City Council voted unanimously Tuesday to postpone an initial vote on an ordinance intended to protect Ann Arbor’s undocumented residents, citing a need to tighten exceptions originally provided in the ordinance.

The ordinance comes after an executive order signed by President Donald Trump in January providing for the removal of federal grants for “sanctuary jurisdictions,” which the order defines as jurisdictions that refuse to assist federal agencies in identifying and detaining undocumented immigrants. Additionally, implementation memos for the order released Monday expanded the federal government’s authority to allow lower jurisdictions to carry out the duties of federal immigration agencies.

At the Feb. 6 meeting of City Council, members unanimously passed a resolution directing the city administrator to review the executive order and “provide advice regarding possible options or actions the city might take to protect the rights of the city and persons within its jurisdiction.”

The ordinance proposed Tuesday would prohibit city employees from asking residents about their immigration statuses, but provides several exceptions to the prohibition. According to the ordinance, city employees would be permitted to inquire into a resident’s immigration status while assisting federal law enforcement in the investigation of a criminal or civil offense, or while processing an arrested person.

Ann Arbor resident Jessica Prozinski said the exceptions defeated the original purpose of the ordinance, opposing it on those grounds.

“The resolution, I believe, had good intentions, as far as strengthening Ann Arbor’s don’t-ask-don’t-tell policy,” she said. “This resolution, I think, has actually become problematic to the point where I think it would almost be better if it weren’t passed, because some of the exceptions in it I think are very dangerous.”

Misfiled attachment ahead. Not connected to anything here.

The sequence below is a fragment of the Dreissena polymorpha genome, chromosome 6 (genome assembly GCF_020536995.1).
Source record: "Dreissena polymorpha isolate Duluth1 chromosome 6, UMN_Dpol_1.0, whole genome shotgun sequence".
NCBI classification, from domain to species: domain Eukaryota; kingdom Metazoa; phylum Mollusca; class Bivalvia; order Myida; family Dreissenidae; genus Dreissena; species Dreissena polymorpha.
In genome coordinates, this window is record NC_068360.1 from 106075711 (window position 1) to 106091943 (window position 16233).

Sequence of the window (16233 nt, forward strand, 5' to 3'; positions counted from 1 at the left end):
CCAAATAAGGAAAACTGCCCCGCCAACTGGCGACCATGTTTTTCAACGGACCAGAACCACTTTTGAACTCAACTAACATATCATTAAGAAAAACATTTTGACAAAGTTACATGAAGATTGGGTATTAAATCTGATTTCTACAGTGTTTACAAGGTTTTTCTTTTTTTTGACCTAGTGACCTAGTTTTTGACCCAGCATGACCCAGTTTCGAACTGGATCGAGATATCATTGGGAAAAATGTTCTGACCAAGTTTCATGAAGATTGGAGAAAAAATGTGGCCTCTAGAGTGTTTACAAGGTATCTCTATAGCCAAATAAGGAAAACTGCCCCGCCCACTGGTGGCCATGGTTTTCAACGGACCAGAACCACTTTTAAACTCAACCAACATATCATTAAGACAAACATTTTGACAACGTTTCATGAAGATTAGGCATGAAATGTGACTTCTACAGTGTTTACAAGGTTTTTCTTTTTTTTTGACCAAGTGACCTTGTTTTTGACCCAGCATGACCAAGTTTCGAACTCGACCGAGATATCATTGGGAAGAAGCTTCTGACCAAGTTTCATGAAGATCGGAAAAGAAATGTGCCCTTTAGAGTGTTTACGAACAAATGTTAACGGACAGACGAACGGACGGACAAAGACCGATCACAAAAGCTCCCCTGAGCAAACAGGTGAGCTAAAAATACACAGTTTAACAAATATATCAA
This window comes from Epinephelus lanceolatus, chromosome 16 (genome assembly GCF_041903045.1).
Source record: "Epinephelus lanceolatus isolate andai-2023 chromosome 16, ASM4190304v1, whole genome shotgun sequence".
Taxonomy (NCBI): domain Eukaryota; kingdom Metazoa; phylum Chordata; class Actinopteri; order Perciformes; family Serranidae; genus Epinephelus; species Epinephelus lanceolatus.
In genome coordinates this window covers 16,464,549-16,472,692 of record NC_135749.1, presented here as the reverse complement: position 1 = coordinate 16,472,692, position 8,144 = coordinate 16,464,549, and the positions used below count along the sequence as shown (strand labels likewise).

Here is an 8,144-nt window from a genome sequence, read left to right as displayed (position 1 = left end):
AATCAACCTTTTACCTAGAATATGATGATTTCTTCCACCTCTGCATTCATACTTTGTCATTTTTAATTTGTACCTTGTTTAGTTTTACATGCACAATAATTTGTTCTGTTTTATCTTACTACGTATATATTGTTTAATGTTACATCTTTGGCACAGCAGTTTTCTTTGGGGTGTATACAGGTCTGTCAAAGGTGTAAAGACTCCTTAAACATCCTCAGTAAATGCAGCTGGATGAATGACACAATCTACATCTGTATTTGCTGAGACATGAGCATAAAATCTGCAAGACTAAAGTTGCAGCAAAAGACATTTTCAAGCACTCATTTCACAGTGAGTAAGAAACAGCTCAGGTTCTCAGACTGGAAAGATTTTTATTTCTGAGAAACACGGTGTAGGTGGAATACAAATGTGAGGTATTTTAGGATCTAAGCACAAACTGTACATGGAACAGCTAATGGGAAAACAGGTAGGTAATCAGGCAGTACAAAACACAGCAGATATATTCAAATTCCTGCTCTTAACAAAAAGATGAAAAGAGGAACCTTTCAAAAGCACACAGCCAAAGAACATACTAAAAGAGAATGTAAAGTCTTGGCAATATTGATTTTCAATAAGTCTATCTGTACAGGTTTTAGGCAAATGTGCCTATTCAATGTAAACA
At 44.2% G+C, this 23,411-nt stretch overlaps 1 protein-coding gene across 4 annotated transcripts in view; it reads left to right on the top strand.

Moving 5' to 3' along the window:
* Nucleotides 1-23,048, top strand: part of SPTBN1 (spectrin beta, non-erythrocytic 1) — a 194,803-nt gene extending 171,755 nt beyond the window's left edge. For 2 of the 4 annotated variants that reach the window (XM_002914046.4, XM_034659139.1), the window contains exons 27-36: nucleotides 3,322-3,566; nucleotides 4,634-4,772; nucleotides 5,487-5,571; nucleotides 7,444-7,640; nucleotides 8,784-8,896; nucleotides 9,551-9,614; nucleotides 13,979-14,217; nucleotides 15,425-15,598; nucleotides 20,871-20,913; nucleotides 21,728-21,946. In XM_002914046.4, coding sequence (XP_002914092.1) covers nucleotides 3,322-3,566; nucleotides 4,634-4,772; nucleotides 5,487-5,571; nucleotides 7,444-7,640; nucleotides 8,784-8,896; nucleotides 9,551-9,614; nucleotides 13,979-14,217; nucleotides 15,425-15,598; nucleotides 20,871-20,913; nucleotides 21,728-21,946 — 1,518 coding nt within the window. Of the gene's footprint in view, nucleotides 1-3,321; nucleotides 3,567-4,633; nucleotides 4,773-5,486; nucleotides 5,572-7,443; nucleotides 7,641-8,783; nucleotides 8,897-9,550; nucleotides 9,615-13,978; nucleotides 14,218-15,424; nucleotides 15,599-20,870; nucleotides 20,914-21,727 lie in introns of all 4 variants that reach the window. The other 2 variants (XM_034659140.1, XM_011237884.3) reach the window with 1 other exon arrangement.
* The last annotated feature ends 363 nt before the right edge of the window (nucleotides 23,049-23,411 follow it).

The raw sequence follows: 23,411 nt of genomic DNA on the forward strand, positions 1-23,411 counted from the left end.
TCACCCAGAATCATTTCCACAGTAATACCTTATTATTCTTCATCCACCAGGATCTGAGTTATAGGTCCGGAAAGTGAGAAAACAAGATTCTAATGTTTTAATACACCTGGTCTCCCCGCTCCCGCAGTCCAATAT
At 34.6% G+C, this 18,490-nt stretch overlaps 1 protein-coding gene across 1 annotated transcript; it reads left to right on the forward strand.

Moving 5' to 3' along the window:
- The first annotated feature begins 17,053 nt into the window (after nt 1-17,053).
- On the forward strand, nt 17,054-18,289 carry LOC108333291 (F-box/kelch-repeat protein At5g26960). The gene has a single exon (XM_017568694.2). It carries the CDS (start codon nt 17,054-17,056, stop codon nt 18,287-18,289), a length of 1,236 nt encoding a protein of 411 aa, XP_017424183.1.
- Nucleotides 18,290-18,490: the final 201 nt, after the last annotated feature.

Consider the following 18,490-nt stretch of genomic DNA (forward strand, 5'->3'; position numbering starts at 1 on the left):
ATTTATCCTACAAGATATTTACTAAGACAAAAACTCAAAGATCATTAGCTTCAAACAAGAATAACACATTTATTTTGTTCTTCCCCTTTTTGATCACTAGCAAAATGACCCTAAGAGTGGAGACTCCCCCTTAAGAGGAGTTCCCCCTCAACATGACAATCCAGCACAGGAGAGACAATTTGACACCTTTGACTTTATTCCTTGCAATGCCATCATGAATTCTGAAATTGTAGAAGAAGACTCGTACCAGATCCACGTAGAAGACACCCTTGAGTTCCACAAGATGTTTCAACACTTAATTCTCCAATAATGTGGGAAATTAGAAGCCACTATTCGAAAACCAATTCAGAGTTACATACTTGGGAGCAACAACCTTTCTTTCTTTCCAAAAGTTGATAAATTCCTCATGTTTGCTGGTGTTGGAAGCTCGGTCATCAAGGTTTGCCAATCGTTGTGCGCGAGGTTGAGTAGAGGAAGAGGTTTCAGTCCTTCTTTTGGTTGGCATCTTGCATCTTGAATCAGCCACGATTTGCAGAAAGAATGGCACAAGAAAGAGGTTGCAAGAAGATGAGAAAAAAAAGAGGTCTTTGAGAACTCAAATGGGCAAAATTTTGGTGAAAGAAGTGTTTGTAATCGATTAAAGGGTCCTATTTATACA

Along with several other residents at the meeting, Councilmember Jack Eaton (D–Ward 4) agreed the language of the exceptions in the ordinance needed to be revised.

“I find great substance to the objections that were raised by residents of the city,” he said. “I’ve spoken to the city attorney’s office regarding this, and in consultation with them, I will be working out a better way to describe any exception we will make for this.”

Councilmember Sumi Kailasapathy (D–Ward 1) said she understood residents’ concerns with the exceptions, but pointed out the council was balancing multiple priorities with the ordinance. She specifically noted the federal funding that goes toward public housing for the city’s low-income residents, which could be threatened by the passing of such an ordinance.

“None of us here have any doubt that the current president is a very vindictive person,” she said. “Some of you have pleaded with us, asking us why don’t we just declare ourselves a sanctuary city and then go fight it out in the courts, because it’s a just war. And I do agree with you, but the issue is we come from a middle-class perspective where we have a safety net. The people who live in public housing are not in the safety net. They don’t have any other safety net.”

Kailasapathy said the city currently receives $1.25 million per month from the federal government in public housing grants. Councilmember Zachary Ackerman (D–Ward 3) noted the funds provide housing for more than 1,300 Ann Arbor residents.

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